Is There Another ‘Ricks Hotel’ In Our Future – Part 2

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Beyond the architectural splendor, interiors, appointments and room comfort, the heart of a hotel must surely be the people who create, staff, and visit from inception to closing. It is their memories that live on after the hotel is gone. We can just imagine the collective sigh across the city of Rocky Mount on Sunday morning, November 24, 1963, when the headline in The Rocky Mount Telegram, read…Ricks Hotel to Close Today After 54 Years. An obituary would read….The Ricks Hotel, Rocky Mount NC, born 1909, died 1963. Cause of death, end of useful years. This thought appeared in a news clipping from the Telegram on Wed., Dec. 4, 1963. I loved the clipping’s description of the hotels contribution to society. “A grand lodging for travelers for many years, home of some citizens, home of civic clubs, site of banquets, dances and other festive occasions, landmark for Rocky Mount and Eastern Carolina, meeting place for conventions and site of many events, which have given wonderful memories to those who knew it.”

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The original structure of stone and pressed brick cost $135,000. Success prompted a second phase built in 1915 at a cost of $40,000. The Ricks was located opposite the Atlanta Coast Line Passenger Station on the corner of S. Main & Hammond streets. The additional plans were drawn by John Stout, Rocky Mount’s foremost architect who deserves a blog post of his own. For now, know that he is credited with the superb architecture of residences of J.C. Braswell, D.D. Cuthrell, F.S. Spruill, Capt. J.D. Bullock, Jr. and Isaac Levy. He also drew the plans for the First National Bank Building, the Phillips Building, the Epstein Building.  Does anyone remember the old ballroom on the 4th floor, the scene for parties like the Carolina Cotillion Club’s Christmas dances?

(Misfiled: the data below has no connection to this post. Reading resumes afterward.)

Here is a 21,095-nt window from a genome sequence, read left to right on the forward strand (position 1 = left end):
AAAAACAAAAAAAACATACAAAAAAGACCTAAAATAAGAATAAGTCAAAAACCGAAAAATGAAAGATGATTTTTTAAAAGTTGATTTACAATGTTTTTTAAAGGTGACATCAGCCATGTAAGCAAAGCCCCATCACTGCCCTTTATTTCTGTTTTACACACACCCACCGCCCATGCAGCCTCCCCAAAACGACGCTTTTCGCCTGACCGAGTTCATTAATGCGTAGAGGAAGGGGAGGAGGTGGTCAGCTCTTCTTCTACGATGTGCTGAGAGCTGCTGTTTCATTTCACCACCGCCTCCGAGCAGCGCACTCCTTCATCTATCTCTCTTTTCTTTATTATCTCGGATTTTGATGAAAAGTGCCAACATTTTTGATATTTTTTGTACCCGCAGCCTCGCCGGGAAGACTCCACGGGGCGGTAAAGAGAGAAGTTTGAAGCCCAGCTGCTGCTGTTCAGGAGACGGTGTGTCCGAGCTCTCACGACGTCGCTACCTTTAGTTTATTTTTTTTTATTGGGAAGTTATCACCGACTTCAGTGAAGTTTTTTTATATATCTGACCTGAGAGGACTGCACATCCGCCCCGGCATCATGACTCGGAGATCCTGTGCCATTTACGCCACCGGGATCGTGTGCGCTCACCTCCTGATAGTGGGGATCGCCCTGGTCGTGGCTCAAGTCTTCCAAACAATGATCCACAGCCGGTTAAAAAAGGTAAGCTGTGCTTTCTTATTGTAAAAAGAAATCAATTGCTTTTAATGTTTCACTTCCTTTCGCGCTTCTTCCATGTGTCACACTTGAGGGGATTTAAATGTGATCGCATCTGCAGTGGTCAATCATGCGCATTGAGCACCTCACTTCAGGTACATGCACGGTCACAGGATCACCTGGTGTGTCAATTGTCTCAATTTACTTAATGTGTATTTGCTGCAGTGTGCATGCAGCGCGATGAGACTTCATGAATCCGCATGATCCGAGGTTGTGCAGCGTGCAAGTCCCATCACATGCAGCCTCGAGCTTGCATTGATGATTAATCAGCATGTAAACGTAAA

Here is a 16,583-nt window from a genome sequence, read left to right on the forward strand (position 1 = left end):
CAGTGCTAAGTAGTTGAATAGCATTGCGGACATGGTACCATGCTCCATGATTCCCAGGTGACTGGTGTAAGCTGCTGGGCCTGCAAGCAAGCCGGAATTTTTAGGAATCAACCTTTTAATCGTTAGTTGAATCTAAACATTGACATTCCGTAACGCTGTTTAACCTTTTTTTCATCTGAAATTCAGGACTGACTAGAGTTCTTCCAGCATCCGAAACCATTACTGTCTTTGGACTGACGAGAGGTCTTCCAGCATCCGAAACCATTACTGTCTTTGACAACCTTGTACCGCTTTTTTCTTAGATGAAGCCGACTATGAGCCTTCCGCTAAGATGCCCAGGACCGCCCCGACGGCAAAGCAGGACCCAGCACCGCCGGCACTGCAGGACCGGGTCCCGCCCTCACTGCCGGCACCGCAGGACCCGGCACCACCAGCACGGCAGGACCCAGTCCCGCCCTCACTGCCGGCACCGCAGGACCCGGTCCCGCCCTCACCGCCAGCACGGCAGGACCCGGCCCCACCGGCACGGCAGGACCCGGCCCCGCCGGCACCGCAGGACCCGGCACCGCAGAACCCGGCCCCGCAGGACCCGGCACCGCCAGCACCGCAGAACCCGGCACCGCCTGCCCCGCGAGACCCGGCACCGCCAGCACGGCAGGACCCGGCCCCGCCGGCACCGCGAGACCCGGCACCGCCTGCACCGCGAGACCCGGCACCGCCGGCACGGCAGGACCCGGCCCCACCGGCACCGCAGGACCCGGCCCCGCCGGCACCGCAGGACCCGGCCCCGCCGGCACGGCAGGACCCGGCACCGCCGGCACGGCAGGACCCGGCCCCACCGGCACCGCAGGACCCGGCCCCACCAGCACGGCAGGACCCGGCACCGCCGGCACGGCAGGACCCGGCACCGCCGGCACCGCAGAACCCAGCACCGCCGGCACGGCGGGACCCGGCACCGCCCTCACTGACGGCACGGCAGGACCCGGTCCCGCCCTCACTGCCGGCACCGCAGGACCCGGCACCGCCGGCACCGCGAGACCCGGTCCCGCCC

A quick tribute to Robert Henry Ricks (1839-1920) He became a director (1889) and then president (1899) of the Rocky Mount Mills, the second oldest cotton mill in the state. In 1894 he was named director and vice-president of the Bank of Rocky Mount and in 1902, vice-president of the Washington Cotton Mills in Virginia. In Rocky Mount he established the Ricks Hotel firm and the Thorpe and Ricks Tobacco Company and was involved in many other smaller business enterprises.

20131221_HTP001_1I hope  those of you with memories of The Ricks Hotel will leave them below in the REPLY section to further enhance this post. Thank You!

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About Stepheny Forgue Houghtlin

Stepheny Forgue Houghtlin grew up in Evanston, IL. and is a graduate of the University of Kentucky. She is an author of two novels: The Greening of a Heart and Facing East. She lives, writes and gardens in NC. Visit her: Stephenyhoughtlin.com
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7 Responses to Is There Another ‘Ricks Hotel’ In Our Future – Part 2

  1. bill parham says:

    there was also a barber shop & shoe shine in the basement on the right side of the picture, haircuts were .50 cents for a trim, there was also a hotel down the block from the ricks.

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  2. Craig Bone says:

    I have certainly enjoyed these articles about the Ricks Hotel, thank you!

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    • Close your eyes, pretend….meet me in the lobby at 4:00 this afternoon and we will wander the public rooms. Maybe others will show up and tell us their stories of The Ricks Hotel. Would love to know more, wouldn’t you. Thanks Craig for leaving a comment. Delighted you enjoyed the two posts.

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  3. Debbie Rollings says:

    Very interesting. I love your passion and knowledge about Rocky Mount. Thanks for sharing.

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  4. The hotel also had a Western Union Office. As a young child, I suspected that my father, Randolph Moore, a railroad engineer, was complicit in the telegrams I received from that office. The Easter Bunny wired that he would be delivering me candies, and Santa Claus telegrammed that he would be bringing me presents. I was pleased that the two were anticipating giving me goodies but confused if they had sent the telegrams or if they were from Daddy.

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